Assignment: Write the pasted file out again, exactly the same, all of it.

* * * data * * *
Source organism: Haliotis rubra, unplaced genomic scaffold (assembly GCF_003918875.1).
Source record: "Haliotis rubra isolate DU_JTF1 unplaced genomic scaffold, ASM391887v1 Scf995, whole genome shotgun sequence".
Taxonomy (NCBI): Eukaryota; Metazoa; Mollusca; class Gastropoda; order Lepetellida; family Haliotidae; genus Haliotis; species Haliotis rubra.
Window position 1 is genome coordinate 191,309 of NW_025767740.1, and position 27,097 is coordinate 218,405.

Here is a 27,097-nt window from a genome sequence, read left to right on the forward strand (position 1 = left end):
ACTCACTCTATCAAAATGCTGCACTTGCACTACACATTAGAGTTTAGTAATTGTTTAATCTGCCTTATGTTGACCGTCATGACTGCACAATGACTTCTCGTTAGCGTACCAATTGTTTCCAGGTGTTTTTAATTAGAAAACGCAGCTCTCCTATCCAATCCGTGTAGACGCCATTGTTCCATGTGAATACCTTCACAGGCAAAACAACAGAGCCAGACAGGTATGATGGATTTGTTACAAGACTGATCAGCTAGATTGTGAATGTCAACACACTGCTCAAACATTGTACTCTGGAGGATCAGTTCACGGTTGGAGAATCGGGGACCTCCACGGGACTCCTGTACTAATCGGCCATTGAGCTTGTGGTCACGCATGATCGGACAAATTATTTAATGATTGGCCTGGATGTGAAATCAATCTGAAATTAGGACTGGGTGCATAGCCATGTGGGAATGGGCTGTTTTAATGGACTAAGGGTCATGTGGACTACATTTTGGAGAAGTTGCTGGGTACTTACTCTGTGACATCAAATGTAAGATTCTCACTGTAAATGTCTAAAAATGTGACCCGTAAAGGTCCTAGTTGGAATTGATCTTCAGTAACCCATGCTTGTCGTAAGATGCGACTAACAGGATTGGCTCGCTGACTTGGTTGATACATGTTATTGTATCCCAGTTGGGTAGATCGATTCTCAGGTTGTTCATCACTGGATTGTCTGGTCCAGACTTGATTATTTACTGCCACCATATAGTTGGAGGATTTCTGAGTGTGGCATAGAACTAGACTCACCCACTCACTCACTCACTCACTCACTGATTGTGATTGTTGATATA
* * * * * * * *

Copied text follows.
Source organism: Haliotis rubra, unplaced genomic scaffold (assembly GCF_003918875.1).
Source record: "Haliotis rubra isolate DU_JTF1 unplaced genomic scaffold, ASM391887v1 Scf995, whole genome shotgun sequence".
Taxonomy (NCBI): Eukaryota; Metazoa; Mollusca; class Gastropoda; order Lepetellida; family Haliotidae; genus Haliotis; species Haliotis rubra.
Window position 1 is genome coordinate 191,309 of NW_025767740.1, and position 27,097 is coordinate 218,405.

Here is a 27,097-nt window from a genome sequence, read left to right on the forward strand (position 1 = left end):
ACTCACTCTATCAAAATGCTGCACTTGCACTACACATTAGAGTTTAGTAATTGTTTAATCTGCCTTATGTTGACCGTCATGACTGCACAATGACTTCTCGTTAGCGTACCAATTGTTTCCAGGTGTTTTTAATTAGAAAACGCAGCTCTCCTATCCAATCCGTGTAGACGCCATTGTTCCATGTGAATACCTTCACAGGCAAAACAACAGAGCCAGACAGGTATGATGGATTTGTTACAAGACTGATCAGCTAGATTGTGAATGTCAACACACTGCTCAAACATTGTACTCTGGAGGATCAGTTCACGGTTGGAGAATCGGGGACCTCCACGGGACTCCTGTACTAATCGGCCATTGAGCTTGTGGTCACGCATGATCGGACAAATTATTTAATGATTGGCCTGGATGTGAAATCAATCTGAAATTAGGACTGGGTGCATAGCCATGTGGGAATGGGCTGTTTTAATGGACTAAGGGTCATGTGGACTACATTTTGGAGAAGTTGCTGGGTACTTACTCTGTGACATCAAATGTAAGATTCTCACTGTAAATGTCTAAAAATGTGACCCGTAAAGGTCCTAGTTGGAATTGATCTTCAGTAACCCATGCTTGTCGTAAGATGCGACTAACAGGATTGGCTCGCTGACTTGGTTGATACATGTTATTGTATCCCAGTTGGGTAGATCGATTCTCAGGTTGTTCATCACTGGATTGTCTGGTCCAGACTTGATTATTTACTGCCACCATATAGTTGGAGGATTTCTGAGTGTGGCATAGAACTAGACTCACCCACTCACTCACTCACTCACTCACTGATTGTGATTGTTGATATA